Here is a good page describing the essential components and design considerations in an AR-15 action. In this post I summarize some research I did focusing on the tail end of the system: The recoil spring and buffer. In order to see exactly what goes on in there I cut a viewport into a buffer tube, clamped rifles into my test fixture, and recorded high-speed video of the action cycling.
My primary motivation was to see whether changes in the buffer tube area could improve an AR’s ability to run “undergassed” loads optimized for subsonic shooting. One of my hypotheses is that the best subsonic loads use light charges of fast powders: light charges make less noise, and faster powders should produce more consistent muzzle velocities, which are essential to the accuracy of subsonic projectiles at ranges past 50 yards. The problem with light charges is that they don’t produce a lot of gas volume, and it’s the pressurized gas tapped off the barrel that drives the action in most modern autoloading rifles. It’s easy to work up .300BLK loads with fast powders that push 220gr bullets to the 1000fps subsonic sweet spot, but that don’t generate enough gas to fully cycle the action: If the bolt doesn’t travel far enough rearward, it will fail to eject the spent case (FTE) and/or fail to feed the next round in the magazine (FTF). So: If we’re reducing powder loads and reach a point where the gun experiences failures to cycle, can we get it running again by lightening that spring or buffer weight?
And while we’re at it … Look at the top load in that first video above: The bolt is running so hard that it’s slamming into the rear of the buffer tube. Wouldn’t the gun run better if we tuned the buffer system so that the bolt just barely reaches the rear of its travel?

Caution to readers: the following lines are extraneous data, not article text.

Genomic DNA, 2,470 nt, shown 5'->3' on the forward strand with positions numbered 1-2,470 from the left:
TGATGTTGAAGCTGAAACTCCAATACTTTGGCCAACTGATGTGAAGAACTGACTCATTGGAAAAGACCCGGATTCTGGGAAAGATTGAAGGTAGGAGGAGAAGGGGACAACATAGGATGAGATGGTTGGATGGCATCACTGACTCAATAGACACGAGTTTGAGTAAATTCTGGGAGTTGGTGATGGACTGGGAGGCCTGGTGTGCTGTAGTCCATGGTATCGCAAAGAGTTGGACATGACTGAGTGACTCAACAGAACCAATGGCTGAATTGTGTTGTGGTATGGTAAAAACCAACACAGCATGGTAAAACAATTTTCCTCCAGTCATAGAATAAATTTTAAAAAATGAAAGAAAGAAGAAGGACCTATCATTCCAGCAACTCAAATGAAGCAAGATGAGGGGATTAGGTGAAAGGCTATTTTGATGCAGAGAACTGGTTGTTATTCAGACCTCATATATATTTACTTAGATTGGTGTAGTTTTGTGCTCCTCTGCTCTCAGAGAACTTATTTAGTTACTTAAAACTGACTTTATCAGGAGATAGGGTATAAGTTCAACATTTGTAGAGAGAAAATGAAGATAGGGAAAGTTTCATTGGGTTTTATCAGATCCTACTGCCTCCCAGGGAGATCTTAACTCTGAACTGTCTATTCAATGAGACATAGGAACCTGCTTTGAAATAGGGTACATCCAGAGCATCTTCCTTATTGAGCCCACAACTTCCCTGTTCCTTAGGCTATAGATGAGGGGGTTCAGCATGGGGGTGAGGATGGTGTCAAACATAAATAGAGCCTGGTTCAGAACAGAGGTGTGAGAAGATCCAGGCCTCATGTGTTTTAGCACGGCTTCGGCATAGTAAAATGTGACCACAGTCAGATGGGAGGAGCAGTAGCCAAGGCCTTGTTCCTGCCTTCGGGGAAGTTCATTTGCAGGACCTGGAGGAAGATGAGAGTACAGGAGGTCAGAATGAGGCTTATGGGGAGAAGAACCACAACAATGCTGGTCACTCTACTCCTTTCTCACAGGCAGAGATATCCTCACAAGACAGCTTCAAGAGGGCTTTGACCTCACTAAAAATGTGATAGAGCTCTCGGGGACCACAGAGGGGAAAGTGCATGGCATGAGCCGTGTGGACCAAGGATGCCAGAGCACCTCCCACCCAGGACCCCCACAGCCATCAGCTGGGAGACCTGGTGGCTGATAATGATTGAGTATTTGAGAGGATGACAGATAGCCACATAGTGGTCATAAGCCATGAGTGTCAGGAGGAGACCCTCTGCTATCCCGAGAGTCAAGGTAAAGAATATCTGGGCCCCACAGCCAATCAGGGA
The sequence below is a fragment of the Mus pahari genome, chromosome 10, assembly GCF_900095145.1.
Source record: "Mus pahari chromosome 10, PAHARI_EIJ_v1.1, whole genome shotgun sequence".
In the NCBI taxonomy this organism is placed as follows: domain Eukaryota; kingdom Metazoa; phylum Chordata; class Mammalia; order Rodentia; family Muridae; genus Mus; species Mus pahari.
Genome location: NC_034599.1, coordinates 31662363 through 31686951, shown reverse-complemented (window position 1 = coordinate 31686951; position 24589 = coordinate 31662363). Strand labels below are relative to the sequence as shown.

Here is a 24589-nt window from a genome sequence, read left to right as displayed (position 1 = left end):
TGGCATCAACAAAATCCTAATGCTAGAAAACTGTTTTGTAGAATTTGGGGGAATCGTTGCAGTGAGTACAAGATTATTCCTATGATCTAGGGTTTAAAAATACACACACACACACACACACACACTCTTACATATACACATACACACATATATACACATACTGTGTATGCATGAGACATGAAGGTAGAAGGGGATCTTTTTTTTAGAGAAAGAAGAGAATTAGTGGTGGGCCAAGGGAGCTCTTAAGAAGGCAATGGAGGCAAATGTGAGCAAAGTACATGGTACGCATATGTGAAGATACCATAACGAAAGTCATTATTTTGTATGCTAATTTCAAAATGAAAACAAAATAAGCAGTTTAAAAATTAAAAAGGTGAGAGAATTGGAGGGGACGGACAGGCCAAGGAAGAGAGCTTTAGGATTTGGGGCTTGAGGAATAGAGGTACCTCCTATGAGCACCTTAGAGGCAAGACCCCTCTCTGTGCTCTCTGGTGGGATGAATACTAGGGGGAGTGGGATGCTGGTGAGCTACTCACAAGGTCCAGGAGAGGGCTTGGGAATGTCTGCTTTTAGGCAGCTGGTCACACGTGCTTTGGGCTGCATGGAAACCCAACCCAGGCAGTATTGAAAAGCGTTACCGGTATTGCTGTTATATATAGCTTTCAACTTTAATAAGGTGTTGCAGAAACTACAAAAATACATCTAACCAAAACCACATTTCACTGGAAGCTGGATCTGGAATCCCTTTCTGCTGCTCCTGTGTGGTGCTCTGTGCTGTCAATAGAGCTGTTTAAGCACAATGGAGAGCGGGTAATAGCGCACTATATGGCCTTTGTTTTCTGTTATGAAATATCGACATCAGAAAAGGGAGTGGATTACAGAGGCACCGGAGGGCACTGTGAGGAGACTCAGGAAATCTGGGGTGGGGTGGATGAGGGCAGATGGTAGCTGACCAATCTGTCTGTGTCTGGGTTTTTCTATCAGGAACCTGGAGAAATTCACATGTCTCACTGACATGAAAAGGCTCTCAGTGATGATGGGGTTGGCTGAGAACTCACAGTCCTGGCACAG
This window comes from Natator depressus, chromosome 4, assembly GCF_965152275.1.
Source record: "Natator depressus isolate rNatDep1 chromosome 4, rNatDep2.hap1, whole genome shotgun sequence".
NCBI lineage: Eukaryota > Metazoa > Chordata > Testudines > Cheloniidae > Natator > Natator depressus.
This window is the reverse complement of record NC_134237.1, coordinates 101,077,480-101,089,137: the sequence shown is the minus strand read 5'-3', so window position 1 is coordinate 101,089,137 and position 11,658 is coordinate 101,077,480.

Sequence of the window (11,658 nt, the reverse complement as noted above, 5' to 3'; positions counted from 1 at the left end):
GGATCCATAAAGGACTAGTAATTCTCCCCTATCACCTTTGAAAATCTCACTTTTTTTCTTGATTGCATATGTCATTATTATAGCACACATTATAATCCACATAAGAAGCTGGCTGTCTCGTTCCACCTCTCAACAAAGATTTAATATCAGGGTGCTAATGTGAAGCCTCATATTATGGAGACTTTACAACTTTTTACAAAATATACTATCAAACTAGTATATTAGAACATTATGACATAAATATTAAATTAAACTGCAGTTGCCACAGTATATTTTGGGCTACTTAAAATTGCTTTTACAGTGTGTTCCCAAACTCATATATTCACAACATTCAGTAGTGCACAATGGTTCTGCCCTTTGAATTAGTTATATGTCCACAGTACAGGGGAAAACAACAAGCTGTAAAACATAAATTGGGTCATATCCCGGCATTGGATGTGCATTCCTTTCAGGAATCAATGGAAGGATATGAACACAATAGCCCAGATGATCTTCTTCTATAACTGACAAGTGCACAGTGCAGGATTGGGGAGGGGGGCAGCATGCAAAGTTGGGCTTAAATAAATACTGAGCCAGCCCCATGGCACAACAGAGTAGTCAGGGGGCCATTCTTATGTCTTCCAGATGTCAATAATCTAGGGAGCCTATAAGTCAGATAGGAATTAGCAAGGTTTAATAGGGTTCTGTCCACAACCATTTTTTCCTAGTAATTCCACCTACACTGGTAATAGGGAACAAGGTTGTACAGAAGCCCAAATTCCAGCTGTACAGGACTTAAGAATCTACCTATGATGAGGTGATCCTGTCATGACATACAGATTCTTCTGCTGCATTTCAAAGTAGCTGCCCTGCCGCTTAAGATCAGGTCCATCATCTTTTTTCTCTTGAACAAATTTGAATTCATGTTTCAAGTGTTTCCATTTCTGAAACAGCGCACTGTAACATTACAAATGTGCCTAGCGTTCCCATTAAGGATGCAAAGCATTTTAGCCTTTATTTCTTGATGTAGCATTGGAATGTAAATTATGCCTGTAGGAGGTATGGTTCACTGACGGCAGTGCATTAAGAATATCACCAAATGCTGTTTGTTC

It turns out that when the bolt slams the buffer into the rear of the tube there is a bit of a rebound effect that increases its return speed and energy, cutting cycle time by 5-10ms. We can see this effect in the following video showing the same buffer configuration running on decreasing amounts of gas.
If reliability is your primary concern you’d probably prefer to err on the side of running the system harder to reduce the chances of a FTE or FTF. (However, this only works up to a point: I’ve run autoloading actions so hard that they get consistent double-feeds. Not certain why … maybe the bolt slamming into the rear flexes the receiver frame or jostles the magazine enough to pop a second round into the path of the bolt.)
Now, let’s hold the round we’re shooting constant and instead see what happens when we switch to a lighter spring or a lighter buffer: Turns lightening either of those components makes the action run faster:
In the course of this study I inadvertently illustrated one more feature of the AR buffer: I created the “light” buffer for these tests by completely removing the weights from a standard buffer, so it’s actually an empty buffer. This resulted in the bolt bouncing back visibly when it hit the breech, which is not a good thing as it could produce a failure to fire in the moment the bolt is bouncing (since it has pulled away from the case, possibly far enough that the firing pin can’t get a solid strike on the primer). Turns out the floating weights in the buffers serve to deaden the impact against the breech, preventing that bolt bounce.
Back to the original question: The next video shows that if we lighten the spring we can get a short stroking load to run a full stroke. However, the lighter spring slows the return to battery, and that lower return energy could increase the odds of a FTF (which can become a problem with tight magazine springs or underlubricated bolts).
What about lightening the buffer? Aggregating across the data I collected, it’s clear that a lighter buffer speeds up the cycle (by reducing inertia) but it can’t increase the stroke length enough to get a short-stroking action to run reliably. Here’s a good side-by-side comparison of four variations: